However, the plate to plate alignment tolerances (which are included in L2) are much larger than photolithographic alignment. For example, there can be some movement during contacting and while the seal lines are being cured, so plate to plate coupling accuracy is closer to 10 μm. For high quality displays, it is crucial that light can only pass through the pixel ITO, where it is modulated to give the desired light transmission level.
Any light that can pass round the pixel and reach the viewer will lower contrast ratio and mean that the black state is not as black as it could be. This degrades display performance.
The black mask layer reduces the optical aperture of the display. Maximising optical aperture is important for maximising brightness of the displays and reducing power consumption, and this plate to plate coupling accuracy can effectively be the factor that limits these parameters.
It has been recognised that one way to improve the optical aperture is to move the colour filter to the active plate. This can be done in one of two ways for glass substrates. Both have been demonstrated in research, but are not used in mass production.
The first method is to put the colour filter beneath the TFT array. It has been reported that this can increase the optical aperture of a 15″ XGA monitor from about 60% to 80%. The colour filter is normally made of dyed polymers that are 1 to 2 μm thick and they give a very uneven profile. There are severe practical difficulties with processing the TFTs on these uneven surfaces, but the main problem for this process is processing temperature. The colour filters must not be heated above about 150° C. or they start to degrade and lose their colour saturation. The TFTs are normally deposited above 300° C. This temperature can be lowered to close to 200° C., but if it goes below 200° C. then the TFTs become too electrically unstable for an acceptable display lifetime. Having poor colour saturation or unstable TFTs is not acceptable.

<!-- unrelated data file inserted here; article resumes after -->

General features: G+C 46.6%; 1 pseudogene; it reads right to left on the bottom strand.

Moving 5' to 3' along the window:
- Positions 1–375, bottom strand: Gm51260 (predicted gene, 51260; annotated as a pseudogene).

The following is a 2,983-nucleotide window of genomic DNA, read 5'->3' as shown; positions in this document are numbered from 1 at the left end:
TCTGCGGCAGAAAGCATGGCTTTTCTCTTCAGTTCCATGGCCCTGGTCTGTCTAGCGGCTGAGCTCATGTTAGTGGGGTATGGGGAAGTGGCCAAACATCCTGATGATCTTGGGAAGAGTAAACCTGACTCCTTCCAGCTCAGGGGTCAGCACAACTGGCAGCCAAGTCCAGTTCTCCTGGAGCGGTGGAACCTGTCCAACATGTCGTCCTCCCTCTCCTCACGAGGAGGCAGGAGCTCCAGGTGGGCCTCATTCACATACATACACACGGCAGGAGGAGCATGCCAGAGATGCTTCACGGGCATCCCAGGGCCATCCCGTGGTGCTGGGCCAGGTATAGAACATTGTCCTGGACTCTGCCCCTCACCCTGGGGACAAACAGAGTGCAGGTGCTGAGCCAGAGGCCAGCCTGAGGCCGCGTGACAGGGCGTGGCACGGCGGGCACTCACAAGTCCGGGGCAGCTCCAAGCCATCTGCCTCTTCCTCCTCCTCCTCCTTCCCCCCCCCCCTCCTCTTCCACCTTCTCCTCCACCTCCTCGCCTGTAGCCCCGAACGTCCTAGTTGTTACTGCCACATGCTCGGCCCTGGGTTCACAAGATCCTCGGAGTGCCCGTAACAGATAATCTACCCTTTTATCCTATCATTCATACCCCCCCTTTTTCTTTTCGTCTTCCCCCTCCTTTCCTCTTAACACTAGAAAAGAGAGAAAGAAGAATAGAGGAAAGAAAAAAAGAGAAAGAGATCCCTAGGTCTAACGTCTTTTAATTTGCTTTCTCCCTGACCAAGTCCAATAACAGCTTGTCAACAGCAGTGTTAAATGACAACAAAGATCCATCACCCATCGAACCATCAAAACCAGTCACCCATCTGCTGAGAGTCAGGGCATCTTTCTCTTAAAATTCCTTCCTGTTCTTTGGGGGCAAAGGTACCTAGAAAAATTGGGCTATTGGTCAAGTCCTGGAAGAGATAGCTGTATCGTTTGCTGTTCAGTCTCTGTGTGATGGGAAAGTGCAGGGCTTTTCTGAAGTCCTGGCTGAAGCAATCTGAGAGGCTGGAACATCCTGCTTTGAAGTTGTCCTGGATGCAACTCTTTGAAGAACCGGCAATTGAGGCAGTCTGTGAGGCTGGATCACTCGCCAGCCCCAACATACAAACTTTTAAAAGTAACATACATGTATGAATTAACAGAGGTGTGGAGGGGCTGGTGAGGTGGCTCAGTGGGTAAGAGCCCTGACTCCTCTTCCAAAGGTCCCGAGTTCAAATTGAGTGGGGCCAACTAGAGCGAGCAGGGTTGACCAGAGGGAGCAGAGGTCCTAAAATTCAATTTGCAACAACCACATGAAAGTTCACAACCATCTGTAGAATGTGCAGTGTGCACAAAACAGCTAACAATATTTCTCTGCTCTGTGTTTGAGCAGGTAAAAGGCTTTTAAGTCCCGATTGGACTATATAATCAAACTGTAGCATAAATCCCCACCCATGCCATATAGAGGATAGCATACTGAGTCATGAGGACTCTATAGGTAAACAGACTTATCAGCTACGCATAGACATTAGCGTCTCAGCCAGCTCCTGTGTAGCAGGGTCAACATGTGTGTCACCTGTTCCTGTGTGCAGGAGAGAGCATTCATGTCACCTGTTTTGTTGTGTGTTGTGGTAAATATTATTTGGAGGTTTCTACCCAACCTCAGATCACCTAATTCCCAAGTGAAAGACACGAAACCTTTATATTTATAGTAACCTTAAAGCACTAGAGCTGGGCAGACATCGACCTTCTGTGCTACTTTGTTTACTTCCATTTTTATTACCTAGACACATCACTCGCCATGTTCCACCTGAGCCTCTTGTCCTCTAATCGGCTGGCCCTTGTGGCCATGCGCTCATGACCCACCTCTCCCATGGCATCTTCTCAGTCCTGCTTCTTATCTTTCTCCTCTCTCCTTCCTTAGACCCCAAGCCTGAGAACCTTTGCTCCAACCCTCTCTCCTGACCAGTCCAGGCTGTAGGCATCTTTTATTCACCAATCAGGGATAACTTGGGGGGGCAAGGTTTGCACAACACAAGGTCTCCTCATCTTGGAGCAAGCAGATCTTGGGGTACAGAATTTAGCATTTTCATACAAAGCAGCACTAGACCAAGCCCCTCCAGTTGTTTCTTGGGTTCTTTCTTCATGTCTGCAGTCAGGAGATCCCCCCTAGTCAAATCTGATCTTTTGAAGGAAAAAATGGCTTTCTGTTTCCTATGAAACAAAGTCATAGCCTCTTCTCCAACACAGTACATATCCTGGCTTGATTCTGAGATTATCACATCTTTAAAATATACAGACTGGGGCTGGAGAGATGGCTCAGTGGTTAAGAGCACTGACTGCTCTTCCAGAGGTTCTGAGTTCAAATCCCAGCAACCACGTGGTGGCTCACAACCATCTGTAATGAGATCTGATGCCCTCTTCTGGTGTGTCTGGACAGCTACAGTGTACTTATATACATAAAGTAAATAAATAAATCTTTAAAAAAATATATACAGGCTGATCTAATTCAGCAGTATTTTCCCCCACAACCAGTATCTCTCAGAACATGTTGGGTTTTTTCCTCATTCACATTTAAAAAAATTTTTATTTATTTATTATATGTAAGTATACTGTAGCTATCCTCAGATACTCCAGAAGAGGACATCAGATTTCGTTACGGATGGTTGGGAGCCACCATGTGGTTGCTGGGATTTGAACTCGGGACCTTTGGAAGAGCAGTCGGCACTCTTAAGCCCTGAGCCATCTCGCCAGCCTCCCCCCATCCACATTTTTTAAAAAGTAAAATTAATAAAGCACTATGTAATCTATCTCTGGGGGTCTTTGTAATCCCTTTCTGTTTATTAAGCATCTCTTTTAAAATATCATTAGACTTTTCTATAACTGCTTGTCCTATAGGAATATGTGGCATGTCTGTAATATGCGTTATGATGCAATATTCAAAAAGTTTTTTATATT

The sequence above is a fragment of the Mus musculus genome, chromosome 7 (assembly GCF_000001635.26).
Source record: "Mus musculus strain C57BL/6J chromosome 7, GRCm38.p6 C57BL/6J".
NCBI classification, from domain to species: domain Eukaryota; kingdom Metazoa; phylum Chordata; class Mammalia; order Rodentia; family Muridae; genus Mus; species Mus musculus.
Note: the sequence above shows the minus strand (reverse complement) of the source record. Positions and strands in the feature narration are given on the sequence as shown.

The second technique is to have colour filters above the TFT array. The simplest way to do this is to simply put a colour filter on top of a standard TFT array. This is not practical because placing a thick polymer layer over the pixel electrode significantly increases the driving voltage and introduces image retention due to charge motion in the polymer. It is possible to make the TFT array, deposit the colour filters, then put the ITO above the colour filters with electrical connection through the colour filter layer. This is a difficult process to control requiring good tapered slopes on all the colour filter layers, high quality ITO with limited temperature for the deposition and accurate and reliable patterning of ITO on top of bumpy polymer layers. This process does not appear to have made it to the manufacturing stage.
A second major advantage of integrating the colour filters into the active plate is that the passive plate does not then need to be accurately aligned to the active plate. This makes the cell making process much simpler and would not need such expensive plate coupling equipment.
Despite the recognised benefits of integrating colour filters into the active plate of an LCD, no solution has been found providing a low cost and reliable implementation of such a display architecture.
According to the invention, there is provided a method of manufacturing a colour active matrix display device, comprising:
forming islands over a rigid carrier substrate;
forming a plastic substrate over the rigid carrier substrate;
forming an array of pixel circuits over the plastic substrate;
forming a display layer over the array of pixel circuits;
releasing the rigid carrier substrate from the plastic substrate after forming the display layer, the plastic substrate having channels defined by the islands; and
filling the channels to define colour filter portions.
The formation of a plastic substrate on a rigid carrier, with the use of a subsequent lift off process, enables the circuit arrays to be made on very thin plastic sheets. The colour filters can then be made on the outside of the LC cell. Depressions are formed in the plastic substrate registered to the circuit array, and these are filled in with colour filter material, for example by ink jet printing.